The Papacy and the Levant, 1204-1571 By Kenneth Meyer Setton, page 62

Quote:

Theodore Ducas began his spectacular reign over Epirus by an attack upon the Bulgarians (1216) from whom he seized the important towns of Ochrida and Prilep, extending his northeastern border to the plains of Monastir

The Papacy and the Levant, 1204-1571 By Kenneth Meyer Setton, page 43

Quote:

In Monastir also, the majority of the inhabitants is Bulgarian, and Bulgarian is the language in the market

“We, the Macedonians”, by Constantine Stephanove

Quote:

and Uskub, the great majority of the population is Slavic, … the middle ages until 1913 called themselves and were called by their neighbors Bulgarians


The Journal of International Relations By george h. blakeslee

Quote:

Si la Bulgarie, après beaucoup d’hésitations et non sans regret, a fait le grand sacrifice d’abandonner Uskub, dont la population est bulgare

Documents diplomatiques français (1871-1914). By France. Commission de publication des documents relatifs aux origines de la guerre de 1914

Translation: If Bulgaria, after many hesitations and not without regret, did the great sacrifice and give up Uskub, whose population is Bulgarian

Quote:

The writer who has frequently visited Monastir, can add his to mony to these pronouncements. The population of Monastir is Turkish, Bulgarian and Vlach

“The Quarterly Review” Published 1872, J. Murray

Quote:

Krushevo:
“In the house where the power resided, a BULGARIAN flag was put“: A wire of the Serbian cunsul in Bitola to the Moinister of the Foreign
Affairs of Serbia, 13 August 1903.

(Quote after Ilindenski Sbornik, 1903 – 1953, Skopje 1953, p. 40.)

Quote:

Tagepost 15 August 1903:
“The Bitola pashalik has been took over by general common
movement. Krushevo has saluted the BULGARIAN banner and
wants temporary to proclaim a republic”.

Quote:

Istambul, August 15, 1903:
SIR,
The political situation in Macedonia continues to grow worse each week.[…]
The real foundation for all the trouble is the desire of the BULGARIAN
population for freedom from Turkish rule
, and were the powers to say to Bulgaria what they have already said to Turkey, “that under no conditions
would she be permitted to take one foot on additional soil”, the trouble
would be speedily ended , but this they will not do, and consequently the
twentieth century crusade against the Turks is likely to go on, as no power,
not excepting Germany, is to brave public opinion openly taking sides with
the Turks against the Christians”.

Quote:

September 19, 1903:
“The Bulgarian government is in most delicate position…. and unless the
powers should intervene Bulgaria will be forced openly to embrace the
Macedonian cause. … I am quite of the opinion that the people in Bulgaria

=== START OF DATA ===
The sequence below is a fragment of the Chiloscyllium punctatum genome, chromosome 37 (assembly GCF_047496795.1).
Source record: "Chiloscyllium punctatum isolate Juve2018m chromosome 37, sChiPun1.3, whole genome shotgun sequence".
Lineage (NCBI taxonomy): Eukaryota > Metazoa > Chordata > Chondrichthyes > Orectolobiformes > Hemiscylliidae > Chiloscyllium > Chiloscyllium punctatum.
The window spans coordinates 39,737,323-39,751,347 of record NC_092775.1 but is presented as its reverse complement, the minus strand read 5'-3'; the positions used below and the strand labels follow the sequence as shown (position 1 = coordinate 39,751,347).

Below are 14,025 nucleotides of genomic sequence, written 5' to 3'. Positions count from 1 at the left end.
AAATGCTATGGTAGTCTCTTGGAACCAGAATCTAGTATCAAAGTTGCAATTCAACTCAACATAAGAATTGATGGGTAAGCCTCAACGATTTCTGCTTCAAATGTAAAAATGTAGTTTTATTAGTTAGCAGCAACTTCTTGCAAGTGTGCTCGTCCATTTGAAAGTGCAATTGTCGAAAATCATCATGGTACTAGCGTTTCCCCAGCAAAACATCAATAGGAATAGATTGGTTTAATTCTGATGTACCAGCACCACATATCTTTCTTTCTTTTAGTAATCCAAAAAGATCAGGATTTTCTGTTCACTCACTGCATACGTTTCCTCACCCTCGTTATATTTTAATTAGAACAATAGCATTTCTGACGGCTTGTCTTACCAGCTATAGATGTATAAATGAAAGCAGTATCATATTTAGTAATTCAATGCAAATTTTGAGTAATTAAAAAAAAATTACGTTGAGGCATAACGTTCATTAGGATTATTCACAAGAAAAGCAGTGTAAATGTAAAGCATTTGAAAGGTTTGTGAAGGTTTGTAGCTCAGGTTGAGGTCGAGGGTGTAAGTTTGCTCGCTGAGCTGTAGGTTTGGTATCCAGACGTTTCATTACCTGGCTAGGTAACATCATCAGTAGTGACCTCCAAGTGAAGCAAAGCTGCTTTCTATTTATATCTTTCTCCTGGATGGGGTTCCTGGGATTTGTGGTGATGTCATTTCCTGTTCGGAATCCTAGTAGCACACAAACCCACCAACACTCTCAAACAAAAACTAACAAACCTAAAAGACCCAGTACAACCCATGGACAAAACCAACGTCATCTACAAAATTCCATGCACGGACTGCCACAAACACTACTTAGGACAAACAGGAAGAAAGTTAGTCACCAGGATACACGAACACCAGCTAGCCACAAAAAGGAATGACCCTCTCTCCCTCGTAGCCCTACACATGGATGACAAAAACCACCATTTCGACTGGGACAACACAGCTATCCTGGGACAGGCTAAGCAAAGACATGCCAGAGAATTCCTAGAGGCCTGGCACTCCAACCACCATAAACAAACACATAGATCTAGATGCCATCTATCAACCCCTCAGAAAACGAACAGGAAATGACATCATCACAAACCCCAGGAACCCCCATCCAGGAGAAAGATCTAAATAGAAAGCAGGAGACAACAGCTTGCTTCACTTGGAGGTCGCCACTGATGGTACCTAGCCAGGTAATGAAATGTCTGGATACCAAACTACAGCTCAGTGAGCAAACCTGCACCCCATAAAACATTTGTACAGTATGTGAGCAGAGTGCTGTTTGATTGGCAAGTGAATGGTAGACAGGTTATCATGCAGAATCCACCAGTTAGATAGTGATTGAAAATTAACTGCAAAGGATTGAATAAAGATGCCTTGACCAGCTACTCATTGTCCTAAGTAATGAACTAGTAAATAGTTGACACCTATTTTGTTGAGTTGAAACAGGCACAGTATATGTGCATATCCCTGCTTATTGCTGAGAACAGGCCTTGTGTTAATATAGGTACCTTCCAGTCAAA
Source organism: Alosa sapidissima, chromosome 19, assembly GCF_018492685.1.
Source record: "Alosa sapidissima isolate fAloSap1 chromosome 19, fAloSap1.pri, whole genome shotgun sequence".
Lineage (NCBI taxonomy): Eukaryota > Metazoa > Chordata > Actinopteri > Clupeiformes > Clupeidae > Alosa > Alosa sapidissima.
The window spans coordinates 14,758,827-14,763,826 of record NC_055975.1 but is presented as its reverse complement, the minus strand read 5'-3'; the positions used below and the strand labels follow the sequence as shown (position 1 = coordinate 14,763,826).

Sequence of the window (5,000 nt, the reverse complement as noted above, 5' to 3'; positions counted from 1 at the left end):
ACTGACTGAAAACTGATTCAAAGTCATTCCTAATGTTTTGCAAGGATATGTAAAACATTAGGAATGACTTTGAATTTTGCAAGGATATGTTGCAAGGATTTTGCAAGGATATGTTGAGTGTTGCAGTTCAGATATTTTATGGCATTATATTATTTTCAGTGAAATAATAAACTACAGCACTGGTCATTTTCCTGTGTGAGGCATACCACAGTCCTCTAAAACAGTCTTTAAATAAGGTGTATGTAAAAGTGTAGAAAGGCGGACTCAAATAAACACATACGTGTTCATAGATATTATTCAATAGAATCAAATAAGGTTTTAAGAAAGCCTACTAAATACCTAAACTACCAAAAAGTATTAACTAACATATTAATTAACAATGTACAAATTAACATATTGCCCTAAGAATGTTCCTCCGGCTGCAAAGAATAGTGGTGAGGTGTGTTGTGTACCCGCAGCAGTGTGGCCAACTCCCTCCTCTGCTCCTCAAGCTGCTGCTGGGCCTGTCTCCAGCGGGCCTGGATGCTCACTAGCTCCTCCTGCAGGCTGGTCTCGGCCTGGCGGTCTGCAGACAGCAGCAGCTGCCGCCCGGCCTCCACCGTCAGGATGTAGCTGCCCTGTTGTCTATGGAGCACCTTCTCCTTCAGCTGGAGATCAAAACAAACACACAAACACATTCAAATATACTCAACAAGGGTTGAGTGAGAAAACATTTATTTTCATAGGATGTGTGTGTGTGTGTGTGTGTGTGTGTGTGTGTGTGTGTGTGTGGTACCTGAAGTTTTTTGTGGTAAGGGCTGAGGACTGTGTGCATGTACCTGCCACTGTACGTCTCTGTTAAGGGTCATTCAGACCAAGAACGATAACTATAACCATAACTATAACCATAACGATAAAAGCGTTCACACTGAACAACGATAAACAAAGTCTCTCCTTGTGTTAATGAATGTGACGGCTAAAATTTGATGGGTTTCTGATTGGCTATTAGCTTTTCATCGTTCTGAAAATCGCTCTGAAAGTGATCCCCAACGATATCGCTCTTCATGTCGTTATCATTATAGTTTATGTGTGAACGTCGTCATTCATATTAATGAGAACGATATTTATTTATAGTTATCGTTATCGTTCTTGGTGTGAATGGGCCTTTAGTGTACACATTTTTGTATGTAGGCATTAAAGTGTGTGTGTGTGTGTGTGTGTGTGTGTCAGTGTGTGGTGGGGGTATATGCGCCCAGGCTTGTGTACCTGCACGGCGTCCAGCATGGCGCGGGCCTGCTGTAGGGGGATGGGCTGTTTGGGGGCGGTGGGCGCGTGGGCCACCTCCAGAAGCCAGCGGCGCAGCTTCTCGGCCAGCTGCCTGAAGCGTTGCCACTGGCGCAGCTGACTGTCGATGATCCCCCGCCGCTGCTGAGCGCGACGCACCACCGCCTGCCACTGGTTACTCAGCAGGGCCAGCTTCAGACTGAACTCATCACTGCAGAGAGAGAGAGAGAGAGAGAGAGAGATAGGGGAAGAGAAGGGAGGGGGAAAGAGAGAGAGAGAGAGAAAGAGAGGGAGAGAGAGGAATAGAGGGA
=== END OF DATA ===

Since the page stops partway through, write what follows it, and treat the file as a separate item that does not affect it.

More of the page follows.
will revolt against the government unless something be done…” writes the
American ambassador at the Porte, Leishman

John G. Leishman, US Ambassador to the Sublime Porte (serving 1900 – 1908)
to John Hay, American Secretary of State.Source: U.S. Deaprtment of State.
Diplomatic Despatches. Despatches from U.S. Ministers to Turkey, 1818 -
1906. National Archives Publications, M46, Roll 72, July 5 – October 29,
1903.

Quote:

The name ANTES suggest this people was intermixed with Iranians, and linguists point to a large number of Iranian loanwords in Slavic that were acquired very early. This would not be surpsising if the Slavs came from Ukraine because they would have had contact with both Iranian Scythians and Sarmatians. Indeed the Sarmatians were still to be found in Backa and the Banat near the Danybe at the time Slavs arrived there.

The Early Medieval Balkans: a critical survey from the sixth to the late twelfth century By John Van Antwerp Fine, page 26

Quote:

Most of the Balkans were settled by Slavs of one of the two types. (excluding the smaller groups of Slavic Slovenes and Turkic Avars in the western Balkans). Each one of these two main Slavic groups was to be named for a second conquering group who appeared later in te Seventh century.The first of these two groups was the Bulgaro-Macedonians, whose Slavic component the Bulgarian historian Zlatarski derives from the Antes. They were conquered in the late seventh century by the Turkic Bulgars. The slavs eventually assimilated them, but the Bulgars’ name survived.

The Early Medieval Balkans: a critical survey from the sixth to the late twelfth century By John Van Antwerp Fine, page 36

Quote:

Until the late nineteenth century both outside observers and those Bulgaro-Macedonians who had an ethnic consiousness believed that their group, which is NOW two seperate nationalities, comprised a SINGLE people, THE BULGARIANS. Thus the reader should IGNORE references to ethnic Macedonians in the Middle Ages which appear in some modern works. In the Middle Ages and into the nineteenth century, the term ‘Macedonian’ was used ENTIRELY in reference to a geographical region. Anyone who lived within its confines, regardless of nationality could be called a Macedonian.